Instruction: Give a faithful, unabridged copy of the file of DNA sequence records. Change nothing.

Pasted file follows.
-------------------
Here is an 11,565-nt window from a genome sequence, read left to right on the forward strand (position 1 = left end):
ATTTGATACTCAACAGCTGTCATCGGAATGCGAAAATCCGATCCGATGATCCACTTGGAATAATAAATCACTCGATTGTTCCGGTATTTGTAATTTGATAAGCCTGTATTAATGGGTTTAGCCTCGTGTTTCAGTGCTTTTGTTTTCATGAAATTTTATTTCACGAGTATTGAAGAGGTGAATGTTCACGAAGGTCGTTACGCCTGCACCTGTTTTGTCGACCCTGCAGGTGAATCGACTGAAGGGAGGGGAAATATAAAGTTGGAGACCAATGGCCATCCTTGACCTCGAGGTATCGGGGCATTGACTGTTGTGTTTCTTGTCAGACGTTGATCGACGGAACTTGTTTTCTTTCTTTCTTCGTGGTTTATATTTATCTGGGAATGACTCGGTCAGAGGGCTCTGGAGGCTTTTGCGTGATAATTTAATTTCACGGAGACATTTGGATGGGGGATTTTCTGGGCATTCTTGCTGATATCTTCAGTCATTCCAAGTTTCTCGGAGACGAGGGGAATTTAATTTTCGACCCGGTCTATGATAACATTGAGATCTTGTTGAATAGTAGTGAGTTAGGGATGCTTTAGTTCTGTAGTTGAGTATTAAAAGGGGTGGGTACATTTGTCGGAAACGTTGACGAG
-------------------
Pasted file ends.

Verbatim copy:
Here is an 11,565-nt window from a genome sequence, read left to right on the forward strand (position 1 = left end):
ATTTGATACTCAACAGCTGTCATCGGAATGCGAAAATCCGATCCGATGATCCACTTGGAATAATAAATCACTCGATTGTTCCGGTATTTGTAATTTGATAAGCCTGTATTAATGGGTTTAGCCTCGTGTTTCAGTGCTTTTGTTTTCATGAAATTTTATTTCACGAGTATTGAAGAGGTGAATGTTCACGAAGGTCGTTACGCCTGCACCTGTTTTGTCGACCCTGCAGGTGAATCGACTGAAGGGAGGGGAAATATAAAGTTGGAGACCAATGGCCATCCTTGACCTCGAGGTATCGGGGCATTGACTGTTGTGTTTCTTGTCAGACGTTGATCGACGGAACTTGTTTTCTTTCTTTCTTCGTGGTTTATATTTATCTGGGAATGACTCGGTCAGAGGGCTCTGGAGGCTTTTGCGTGATAATTTAATTTCACGGAGACATTTGGATGGGGGATTTTCTGGGCATTCTTGCTGATATCTTCAGTCATTCCAAGTTTCTCGGAGACGAGGGGAATTTAATTTTCGACCCGGTCTATGATAACATTGAGATCTTGTTGAATAGTAGTGAGTTAGGGATGCTTTAGTTCTGTAGTTGAGTATTAAAAGGGGTGGGTACATTTGTCGGAAACGTTGACGAG